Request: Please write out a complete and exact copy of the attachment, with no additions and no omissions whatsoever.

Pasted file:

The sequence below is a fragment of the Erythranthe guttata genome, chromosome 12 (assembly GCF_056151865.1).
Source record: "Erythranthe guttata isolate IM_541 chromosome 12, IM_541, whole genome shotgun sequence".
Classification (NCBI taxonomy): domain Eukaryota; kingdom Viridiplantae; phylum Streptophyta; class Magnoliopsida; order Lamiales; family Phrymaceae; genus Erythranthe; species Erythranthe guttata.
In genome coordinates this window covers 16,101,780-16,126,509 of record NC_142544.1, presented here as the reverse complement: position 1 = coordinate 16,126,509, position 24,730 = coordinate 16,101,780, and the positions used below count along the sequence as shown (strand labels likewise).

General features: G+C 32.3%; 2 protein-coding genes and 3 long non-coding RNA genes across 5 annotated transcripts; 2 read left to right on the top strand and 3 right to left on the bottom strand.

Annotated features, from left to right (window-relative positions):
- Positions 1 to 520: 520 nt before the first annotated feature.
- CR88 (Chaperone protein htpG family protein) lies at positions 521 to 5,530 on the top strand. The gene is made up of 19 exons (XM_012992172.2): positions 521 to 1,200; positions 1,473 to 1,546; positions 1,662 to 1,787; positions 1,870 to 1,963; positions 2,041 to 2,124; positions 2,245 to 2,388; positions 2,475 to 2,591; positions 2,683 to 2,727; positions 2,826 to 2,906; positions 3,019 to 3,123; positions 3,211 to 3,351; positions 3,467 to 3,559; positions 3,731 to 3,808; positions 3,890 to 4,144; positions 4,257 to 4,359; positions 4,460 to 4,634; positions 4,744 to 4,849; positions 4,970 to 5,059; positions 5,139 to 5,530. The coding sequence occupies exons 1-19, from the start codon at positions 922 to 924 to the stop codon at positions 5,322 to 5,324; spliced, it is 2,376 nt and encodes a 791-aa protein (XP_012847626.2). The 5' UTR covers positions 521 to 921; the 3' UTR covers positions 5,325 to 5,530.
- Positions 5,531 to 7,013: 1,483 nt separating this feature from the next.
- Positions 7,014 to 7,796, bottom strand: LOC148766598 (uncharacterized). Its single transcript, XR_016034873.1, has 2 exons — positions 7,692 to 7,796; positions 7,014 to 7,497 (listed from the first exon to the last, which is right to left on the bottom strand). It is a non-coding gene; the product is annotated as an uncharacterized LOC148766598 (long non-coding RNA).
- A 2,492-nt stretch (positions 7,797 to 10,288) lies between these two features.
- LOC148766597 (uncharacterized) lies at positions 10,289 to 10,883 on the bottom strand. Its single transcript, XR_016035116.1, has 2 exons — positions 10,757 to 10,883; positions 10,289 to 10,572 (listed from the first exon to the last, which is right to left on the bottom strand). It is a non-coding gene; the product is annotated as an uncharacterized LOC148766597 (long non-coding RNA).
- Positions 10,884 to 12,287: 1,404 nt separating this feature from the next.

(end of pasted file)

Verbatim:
The sequence below is a fragment of the Erythranthe guttata genome, chromosome 12 (assembly GCF_056151865.1).
Source record: "Erythranthe guttata isolate IM_541 chromosome 12, IM_541, whole genome shotgun sequence".
Classification (NCBI taxonomy): domain Eukaryota; kingdom Viridiplantae; phylum Streptophyta; class Magnoliopsida; order Lamiales; family Phrymaceae; genus Erythranthe; species Erythranthe guttata.
In genome coordinates this window covers 16,101,780-16,126,509 of record NC_142544.1, presented here as the reverse complement: position 1 = coordinate 16,126,509, position 24,730 = coordinate 16,101,780, and the positions used below count along the sequence as shown (strand labels likewise).

General features: G+C 32.3%; 2 protein-coding genes and 3 long non-coding RNA genes across 5 annotated transcripts; 2 read left to right on the top strand and 3 right to left on the bottom strand.

Annotated features, from left to right (window-relative positions):
- Positions 1 to 520: 520 nt before the first annotated feature.
- CR88 (Chaperone protein htpG family protein) lies at positions 521 to 5,530 on the top strand. The gene is made up of 19 exons (XM_012992172.2): positions 521 to 1,200; positions 1,473 to 1,546; positions 1,662 to 1,787; positions 1,870 to 1,963; positions 2,041 to 2,124; positions 2,245 to 2,388; positions 2,475 to 2,591; positions 2,683 to 2,727; positions 2,826 to 2,906; positions 3,019 to 3,123; positions 3,211 to 3,351; positions 3,467 to 3,559; positions 3,731 to 3,808; positions 3,890 to 4,144; positions 4,257 to 4,359; positions 4,460 to 4,634; positions 4,744 to 4,849; positions 4,970 to 5,059; positions 5,139 to 5,530. The coding sequence occupies exons 1-19, from the start codon at positions 922 to 924 to the stop codon at positions 5,322 to 5,324; spliced, it is 2,376 nt and encodes a 791-aa protein (XP_012847626.2). The 5' UTR covers positions 521 to 921; the 3' UTR covers positions 5,325 to 5,530.
- Positions 5,531 to 7,013: 1,483 nt separating this feature from the next.
- Positions 7,014 to 7,796, bottom strand: LOC148766598 (uncharacterized). Its single transcript, XR_016034873.1, has 2 exons — positions 7,692 to 7,796; positions 7,014 to 7,497 (listed from the first exon to the last, which is right to left on the bottom strand). It is a non-coding gene; the product is annotated as an uncharacterized LOC148766598 (long non-coding RNA).
- A 2,492-nt stretch (positions 7,797 to 10,288) lies between these two features.
- LOC148766597 (uncharacterized) lies at positions 10,289 to 10,883 on the bottom strand. Its single transcript, XR_016035116.1, has 2 exons — positions 10,757 to 10,883; positions 10,289 to 10,572 (listed from the first exon to the last, which is right to left on the bottom strand). It is a non-coding gene; the product is annotated as an uncharacterized LOC148766597 (long non-coding RNA).
- Positions 10,884 to 12,287: 1,404 nt separating this feature from the next.